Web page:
Under Illinois Law, Mine Subsidence Held to Be a Type of Excluded Earth Movement

Ever since Mattis v. State Farm Fire & Cas. Co., 118 Ill.App.3d 612, 73 Ill.Dec. 907, 454 N.E.2d 1156 (1983), Illinois courts have held that an earth movement exclusion contained in a first-party policy applies only to earth movement due to natural causes.  At the beginning of this month, however, a federal court in Missouri construing Illinois Law found otherwise with respect to mine subsidence.  In Hutchinson v. Pacific Indem. Co., 2015 WL 5139183, 2015 U.S. Dist. LEXIS 112239 (E.D.Mo., Sep. 1, 2015), the court held that an earth movement exclusion was unambiguous and clearly barred coverage for such a loss.

shutterstock_312182402The policyholders owned a home in Alton, Illinois that was totally destroyed by “a mine subsidence event” on May 28, 2011.  The contract of insurance – a Chubb Masterpiece Policy with “Deluxe House Coverage” – afforded $3,236,000 in dwelling coverage, but it excluded “any loss caused by earth movement, including volcanic eruptions, landslides, mud flows, and the sinking, rising, or shifting of land[.]”  Illinois’ Mine Subsidence Act required that the insurer afford $750,000 in coverage for loss by that peril, however.

The carrier paid $750,000 to the insureds, but they contended that their loss was covered under both the statutorily-required mine subsidence coverage and the basic grant of “all risk” Deluxe House Coverage.  The policyholders therefore sought to recover the overall limit of liability in the amount of over $3M, and they brought suit after the insurer balked.

On September 1st, Missouri District Judge Ronnie White sided with the carrier and granted its motion for summary judgment.  In the words of his opinion:

the Court finds that the unambiguous language in the Policy provides that Plaintiffs’ claim for mine subsidence fits within the earth movement exclusion.  The Court finds that the earth movement exclusion is not ambiguous.  There is nothing in the description of the earth movement exclusion as “any loss caused by earth movement, including volcanic eruptions, landslides, mud flows, and the sinking, rising, or shifting of land” that is ambiguous.  The Court, as any reasonable reader would, interprets earth movement under its plain and ordinary dictionary meanings to include mine subsidence.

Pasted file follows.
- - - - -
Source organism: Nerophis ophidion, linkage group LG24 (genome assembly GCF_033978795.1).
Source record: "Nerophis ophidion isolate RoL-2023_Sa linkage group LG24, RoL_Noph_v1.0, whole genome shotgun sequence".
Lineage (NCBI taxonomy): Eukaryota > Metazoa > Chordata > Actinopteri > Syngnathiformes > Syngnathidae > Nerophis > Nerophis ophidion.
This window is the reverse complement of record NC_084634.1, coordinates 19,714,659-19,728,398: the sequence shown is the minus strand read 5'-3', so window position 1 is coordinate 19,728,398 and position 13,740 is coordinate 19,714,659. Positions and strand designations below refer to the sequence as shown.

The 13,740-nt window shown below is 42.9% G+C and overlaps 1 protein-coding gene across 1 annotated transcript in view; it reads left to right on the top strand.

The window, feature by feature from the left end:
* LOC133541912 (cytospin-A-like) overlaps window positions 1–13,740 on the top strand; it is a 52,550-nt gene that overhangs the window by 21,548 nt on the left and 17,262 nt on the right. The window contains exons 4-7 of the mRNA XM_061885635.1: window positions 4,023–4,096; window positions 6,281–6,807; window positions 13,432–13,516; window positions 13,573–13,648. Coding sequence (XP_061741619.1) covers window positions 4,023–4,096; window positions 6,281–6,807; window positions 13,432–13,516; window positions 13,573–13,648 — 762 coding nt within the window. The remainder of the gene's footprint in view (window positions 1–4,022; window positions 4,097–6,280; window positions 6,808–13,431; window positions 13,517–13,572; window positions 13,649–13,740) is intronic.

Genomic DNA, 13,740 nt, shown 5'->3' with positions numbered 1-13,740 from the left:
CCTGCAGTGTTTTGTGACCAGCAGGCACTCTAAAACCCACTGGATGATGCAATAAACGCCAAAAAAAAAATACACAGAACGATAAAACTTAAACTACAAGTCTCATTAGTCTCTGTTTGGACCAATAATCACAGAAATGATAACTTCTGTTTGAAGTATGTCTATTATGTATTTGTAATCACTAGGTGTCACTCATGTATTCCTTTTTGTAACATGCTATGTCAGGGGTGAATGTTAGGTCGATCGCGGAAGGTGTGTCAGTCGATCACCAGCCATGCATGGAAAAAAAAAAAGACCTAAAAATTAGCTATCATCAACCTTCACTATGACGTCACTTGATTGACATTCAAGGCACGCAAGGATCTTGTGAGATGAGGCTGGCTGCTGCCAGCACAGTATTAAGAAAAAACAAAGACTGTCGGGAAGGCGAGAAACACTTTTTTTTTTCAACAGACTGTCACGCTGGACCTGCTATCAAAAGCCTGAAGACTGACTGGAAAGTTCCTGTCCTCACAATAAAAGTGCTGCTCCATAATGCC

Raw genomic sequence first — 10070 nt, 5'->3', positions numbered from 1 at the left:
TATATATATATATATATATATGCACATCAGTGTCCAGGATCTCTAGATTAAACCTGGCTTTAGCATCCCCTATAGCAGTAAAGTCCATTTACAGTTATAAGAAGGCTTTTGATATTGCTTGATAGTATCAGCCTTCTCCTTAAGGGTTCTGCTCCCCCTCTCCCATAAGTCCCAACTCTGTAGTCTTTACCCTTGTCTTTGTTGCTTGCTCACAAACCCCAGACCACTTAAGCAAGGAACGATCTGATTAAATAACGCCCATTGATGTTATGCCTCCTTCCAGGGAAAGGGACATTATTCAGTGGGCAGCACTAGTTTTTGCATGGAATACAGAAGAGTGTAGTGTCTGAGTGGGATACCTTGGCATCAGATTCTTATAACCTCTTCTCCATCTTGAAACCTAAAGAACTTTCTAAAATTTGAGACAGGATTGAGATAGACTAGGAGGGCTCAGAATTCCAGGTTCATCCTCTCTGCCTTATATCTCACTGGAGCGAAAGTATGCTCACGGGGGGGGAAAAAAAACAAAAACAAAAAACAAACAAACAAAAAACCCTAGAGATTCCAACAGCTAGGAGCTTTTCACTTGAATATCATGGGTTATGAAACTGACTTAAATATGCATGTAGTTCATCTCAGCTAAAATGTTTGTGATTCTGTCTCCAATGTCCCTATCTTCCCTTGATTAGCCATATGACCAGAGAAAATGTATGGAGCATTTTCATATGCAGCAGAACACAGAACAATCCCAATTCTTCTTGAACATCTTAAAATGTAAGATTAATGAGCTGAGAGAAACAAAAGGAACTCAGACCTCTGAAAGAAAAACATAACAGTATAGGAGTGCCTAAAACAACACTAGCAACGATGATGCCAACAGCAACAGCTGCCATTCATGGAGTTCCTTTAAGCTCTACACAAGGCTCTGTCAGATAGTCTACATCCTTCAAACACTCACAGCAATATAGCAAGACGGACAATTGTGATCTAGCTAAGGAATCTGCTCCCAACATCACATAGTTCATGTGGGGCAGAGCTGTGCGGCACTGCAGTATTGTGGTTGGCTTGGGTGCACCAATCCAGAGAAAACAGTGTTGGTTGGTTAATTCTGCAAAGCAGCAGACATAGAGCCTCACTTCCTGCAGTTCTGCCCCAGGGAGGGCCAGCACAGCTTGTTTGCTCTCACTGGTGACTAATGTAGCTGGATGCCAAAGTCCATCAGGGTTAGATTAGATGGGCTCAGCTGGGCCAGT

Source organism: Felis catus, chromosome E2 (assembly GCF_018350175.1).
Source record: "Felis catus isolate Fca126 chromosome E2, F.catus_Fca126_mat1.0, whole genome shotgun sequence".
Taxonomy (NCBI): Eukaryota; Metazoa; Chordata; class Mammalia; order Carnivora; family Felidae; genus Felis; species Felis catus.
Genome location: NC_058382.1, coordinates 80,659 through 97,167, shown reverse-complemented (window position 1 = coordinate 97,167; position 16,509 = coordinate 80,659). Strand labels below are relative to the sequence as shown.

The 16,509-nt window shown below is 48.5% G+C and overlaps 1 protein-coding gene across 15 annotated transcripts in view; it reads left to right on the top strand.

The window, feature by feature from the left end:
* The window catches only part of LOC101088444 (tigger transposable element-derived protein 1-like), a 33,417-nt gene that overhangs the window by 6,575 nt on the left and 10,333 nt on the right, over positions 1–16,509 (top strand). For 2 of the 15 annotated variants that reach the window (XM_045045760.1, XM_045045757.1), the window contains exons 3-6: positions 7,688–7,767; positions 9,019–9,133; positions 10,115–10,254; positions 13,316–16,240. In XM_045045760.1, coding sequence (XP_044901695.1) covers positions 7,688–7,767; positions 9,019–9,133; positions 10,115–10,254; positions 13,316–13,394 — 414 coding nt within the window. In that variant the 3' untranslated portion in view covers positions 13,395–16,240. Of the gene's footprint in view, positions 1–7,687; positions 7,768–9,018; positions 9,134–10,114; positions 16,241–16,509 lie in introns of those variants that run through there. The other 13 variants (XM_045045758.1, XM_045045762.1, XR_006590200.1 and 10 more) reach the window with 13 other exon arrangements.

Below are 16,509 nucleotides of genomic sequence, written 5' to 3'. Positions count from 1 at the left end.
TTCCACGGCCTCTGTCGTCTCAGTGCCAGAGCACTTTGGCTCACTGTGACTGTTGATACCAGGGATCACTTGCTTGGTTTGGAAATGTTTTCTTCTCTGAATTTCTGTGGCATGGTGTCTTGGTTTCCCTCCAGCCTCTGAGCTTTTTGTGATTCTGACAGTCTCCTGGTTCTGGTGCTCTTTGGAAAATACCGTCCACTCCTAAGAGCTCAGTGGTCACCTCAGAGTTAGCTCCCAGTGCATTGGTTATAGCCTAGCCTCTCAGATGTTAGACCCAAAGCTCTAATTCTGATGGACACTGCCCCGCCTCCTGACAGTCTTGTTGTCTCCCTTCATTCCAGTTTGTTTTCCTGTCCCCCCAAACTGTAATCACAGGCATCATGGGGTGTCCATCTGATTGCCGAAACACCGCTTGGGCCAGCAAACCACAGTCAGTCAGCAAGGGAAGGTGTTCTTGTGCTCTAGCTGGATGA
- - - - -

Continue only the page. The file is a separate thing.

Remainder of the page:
Last year, an Illinois federal court had come to a similar conclusion when construing an earth movement exclusion that prefaced its list of examples with the phrase “including but not limited to.”  Judge White saw no difference between that formulation and the single word “including” but was used here, stating that “[t]he Court. . .  notes that the word ‘including’ means that the list is merely exemplary and not exhaustive.”

The linchpin of Mattis was the doctrine of ejusdem generis.  For the layman, that is a rule of contract and statutory construction that states that when a general term (“earth movement”) is followed by an enumeration of examples (“volcanic eruptions, landslides, mud flows. . . “) “the general word shall be construed as applicable only to persons or things of the same general nature and kind as those enumerated.”  The Missouri court held that the doctrine was inapplicable because the exclusion at issue was unambiguous.  In addition, Judge White observed that

even if the Court were to apply the doctrine, the definition of earth movement is not limited to “natural” occurrences as claimed by Plaintiff.  Several of the items listed in the definition of earth movement can be caused by nature or man-made causes. . .  The Court finds that landslides and the sinking, rising, or shifting of land can have man-made causes similar to that of mine subsidence events.

Significantly, the court did not take the path of least resistance, which would have been to merely observe that the statutorily-required grant of mine subsidence coverage demonstrated that the Illinois legislature recognized that earth movement exclusions barred recovery for that peril under standard policy language.

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About The Property Insurance Law Observer
For more than four decades, Cozen O’Connor has represented all types of property insurers in jurisdictions throughout the United States, and it is dedicated to keeping its clients abreast of developments that impact the insurance industry. The Property Insurance Law Observer will survey court decisions, enacted or proposed legislation, and regulatory activities from all 50 states. We will also include commentary on current issues and developing trends of interest to first-party insurers.
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